What you need to know
For centuries, hemp was grown across Japan and used in cuisine, clothing, and traditional rites. It suffered an image problem during the post-war years and has not fully recovered.
By Julian Ryall
The announcement that the amount of marijuana in liquid form seized by customs officials in Tokyo in 2020 soared nearly 70 times from the previous year has attracted headlines in a country that still operates a zero-tolerance policy on all forms of narcotics. For Junichi Takayasu, founder of the Hemp Museum, the dramatic media coverage of the figures is deeply unfortunate.
All too often, he says, the Japanese media, local authorities, the police, and the public simply conflate cannabis with hemp, a crop that has a history that stretches back centuries in Japan, and which Takayasu would like to see once again flourishing in the fields.
But he admits that it is an uphill task to convince people of the benefits of a crop that has traditionally played an important role in Japanese culture.
“Japanese people used to utilize hemp for many things in the past, but because of the laws that were introduced, people have forgotten about the past and how hemp was used,” he told DW.
“Hemp was grown in many parts of the country and used in clothing, household items and even religious events, but that has all gone,” Takayasu said. “I want to remind people about our hemp culture, and that is why I opened the museum in 2001. But I think it is going to be difficult to change the minds of enough people.”
Sumo belts and shrines
For centuries, hemp was a common crop found across Japan that was used in the sacred “suzunoo” ropes that adorn shrines and in the ceremonial belts of sumo wrestlers. On a more day-to-day basis, fibers from the stalks of hemp plants were used to produce clothing, including shirts, as well as mosquito nets, fishing nets, paper, and in traditional medicine, while the seeds of the plant were used as spices in cooking.
The ban on cannabis and related products was introduced after Japan’s defeat in World War II, when the primarily American occupation government effectively imposed a new constitution and laws on Japan that reflected U.S. standards of the day.
The domestic hemp industry has contracted dramatically, from 5,000 hectares under cultivation in the peak year of 1952, when 37,300 farmers were growing the crop, to a mere 7.6 hectares of land in 2015. As of March 2017, only 30 individuals still had permission to grow hemp, with 90% of domestic production coming from Tochigi Prefecture, north of Tokyo.
Takayasu’s museum is in the Tochigi town of Nasu, once a community that earned much of its wealth from hemp.
Requirements for permits and oversight of the industry were tightened in 2017 after the president of a hemp-growing company in Tottori Prefecture, in the far southwest of Japan, was arrested along with a number of local people after being caught with dried hemp for smoking. The prefecture has subsequently banned all production of hemp.
The new regulations, which require that new licenses to grow hemp must be reissued every year, and the shortage of laborers in Japan’s traditional farming communities means that it is becoming increasingly difficult for hemp farmers to remain in business.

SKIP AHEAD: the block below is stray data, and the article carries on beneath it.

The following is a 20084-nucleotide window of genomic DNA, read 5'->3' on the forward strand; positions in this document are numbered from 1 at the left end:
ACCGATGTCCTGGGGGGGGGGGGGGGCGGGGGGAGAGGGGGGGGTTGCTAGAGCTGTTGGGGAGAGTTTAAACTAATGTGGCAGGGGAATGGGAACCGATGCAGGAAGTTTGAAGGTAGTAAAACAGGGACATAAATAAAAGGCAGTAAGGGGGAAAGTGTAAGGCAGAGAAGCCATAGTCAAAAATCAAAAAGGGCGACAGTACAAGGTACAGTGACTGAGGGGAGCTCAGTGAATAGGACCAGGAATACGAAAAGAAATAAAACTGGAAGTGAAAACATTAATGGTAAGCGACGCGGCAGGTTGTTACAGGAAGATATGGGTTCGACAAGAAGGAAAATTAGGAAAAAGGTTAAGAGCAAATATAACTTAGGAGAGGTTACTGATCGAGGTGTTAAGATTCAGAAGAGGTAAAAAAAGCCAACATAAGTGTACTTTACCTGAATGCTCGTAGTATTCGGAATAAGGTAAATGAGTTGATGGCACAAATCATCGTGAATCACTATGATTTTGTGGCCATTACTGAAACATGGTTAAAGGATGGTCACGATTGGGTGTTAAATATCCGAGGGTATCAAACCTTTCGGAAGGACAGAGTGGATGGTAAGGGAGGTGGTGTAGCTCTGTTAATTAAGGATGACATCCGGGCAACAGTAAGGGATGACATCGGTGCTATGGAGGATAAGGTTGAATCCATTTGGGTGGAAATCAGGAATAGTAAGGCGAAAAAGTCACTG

Takayasu and others who are keen to protect the nation’s agricultural heritage fear that the industry will die out within the next generation, with just 10 people in Japan now reportedly able to make yarn and spin fabric from the hemp plant.
In an effort to distance the industry from associations with narcotics, producers have switched to growing varieties of the plant that have virtually no narcotic effects, yet there is little indication that the authorities are planning to change their stance on hemp.
Despite a long history in Japan, the government appears to have been swayed by U.S. attitudes towards the crop immediately after the war – and not changed since.
And while Canada, some U.S. states, and countries in Europe are legalizing “soft drugs,” and the authorities in other jurisdictions are effectively ignoring anyone caught with small amounts of recreational narcotics for personal use, Japan remains committed to a blanket ban on all drugs.
Yet there are some small shoots of resistance to the official line, with Akie Abe, the wife of former Prime Minister Shinzo Abe, expressing in the past her support for the domestic hemp farming industry and claiming that she once considered applying for a growing license.
Similarly, a number of foreign companies, notably from Canada, are exploring the possibility of importing hemp-based food products, such as hulled hemp seed, hemp seed oil, and hemp-based protein powders.
Takahiro Yashiro opened Asemoha’s Hemp Shop in Tochigi eight years ago to sell a limited range of domestically produced hemp products and a growing number of imported items. Much of his business is online and he says that demand is rising.
“We sell a lot of hemp nuts and oil, along with T-shirts and other items of clothing made out of hemp fabric, ” he told DW. “Virtually, all of what we are selling at the moment has to be imported from abroad, mainly Europe, Canada or China, but we know there is a market for these items here and I am hopeful that attitudes might change in the future. ”
“It would be very unfortunate if this entire industry was simply forgotten, ” he added.
This article was originally published on Deutsche Welle. Read the original article here.
READ NEXT: Rethinking Japan’s Refugee and Asylum Policy
TNL Editor: Bryan Chou (@thenewslensintl)
If you enjoyed this article and want to receive more story updates in your news feed, please be sure to follow our Facebook.